King Salman welcomed President Trump in a spectacular reception in Riyadh. The warm welcome is an indication of the great changes that are bound to take place in the country.
The king signaled that the restrictions declared by the Wahhabi clergy are no longer the ultimate arbiter of personal behavior and that Saudis are going to have to start respecting the customs of the infidels.
Has the king and his two designated successors made a deal to liberalize Saudi Arabia? And has President Trump told them that there is a price of continued American support?
Well, this would be against the wishes of powerful factions of the Saudi Royal Family, some of whom are closely aligned with the radical Wahhabi clergy. For decades, the (principally) Saudi-funded Wahhabis have poisoned the Ummah with their feudal views.
Saudi Arabia became mega-wealthy only in the 1950s, and the world's Muslims were not violently engaged in many jihads. The Wahhabi clergy and the Saudi-funded mosques they brought with them prepared the soil for al-Qaeda at home and abroad.
The royals are in a very delicate position. The dominant faction, the king, and his two designated successors have to loosen things up gradually, step by step, so as to not put their opponents over the edge into a revolt that would brutally slaughter untold numbers.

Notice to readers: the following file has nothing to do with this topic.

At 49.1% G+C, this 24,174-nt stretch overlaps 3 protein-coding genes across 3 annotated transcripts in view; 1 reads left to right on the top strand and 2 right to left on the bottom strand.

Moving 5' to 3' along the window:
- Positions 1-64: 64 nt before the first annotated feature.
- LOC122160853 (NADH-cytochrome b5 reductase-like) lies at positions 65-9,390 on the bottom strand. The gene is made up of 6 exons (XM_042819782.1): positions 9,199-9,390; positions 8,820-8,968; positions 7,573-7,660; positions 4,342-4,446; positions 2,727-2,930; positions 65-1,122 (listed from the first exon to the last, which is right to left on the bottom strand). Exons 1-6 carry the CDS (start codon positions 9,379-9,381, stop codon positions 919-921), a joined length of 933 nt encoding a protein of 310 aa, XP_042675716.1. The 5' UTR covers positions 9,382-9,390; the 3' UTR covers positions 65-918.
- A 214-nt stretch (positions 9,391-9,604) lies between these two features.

President Trump has been rewarded with massive arms purchase worth $109.7 billion. A high-level delegation of Saudis was welcomed on the afternoon of May 1, by President Trump's son-in-law, Jared Kushner.
Mr. Kushner was talking of a $100 billion-plus arms deal that the administration hoped to seal with Saudi Arabia in time to announce it during Mr. Trump's visit to the kingdom this weekend. The two sides discussed a shopping list that included planes, ships and precision-guided bombs. Then an American official raised the idea of the Saudis' buying a sophisticated radar system designed to shoot down ballistic missiles.
Trump’s administration has expressed readiness to dispense with custom in favor of informal, hands-on deal making. It also offers a window into how the administration hopes to change America's position in the Middle East.
The fact is that President Trump's planned nonstop Air Force One flight from Riyadh and Ben Gurion Airport in Israel will be the first publicly known flight between the two nations.
By allowing Israeli airliners to fly over Saudi territory, that would be a good first step toward eventual direct flights, a sign of complete acceptance of Israel as a legitimate nation, which is the only long-term solution to peace between Arabs and Jews in the Middle East.
It is a long path, but there is no alternative to a step at a time, given the delicate political situation of the Saudi royals.
It is clear that President Trump has made a transformational deal, and that the West has a stake in helping it come to fruition.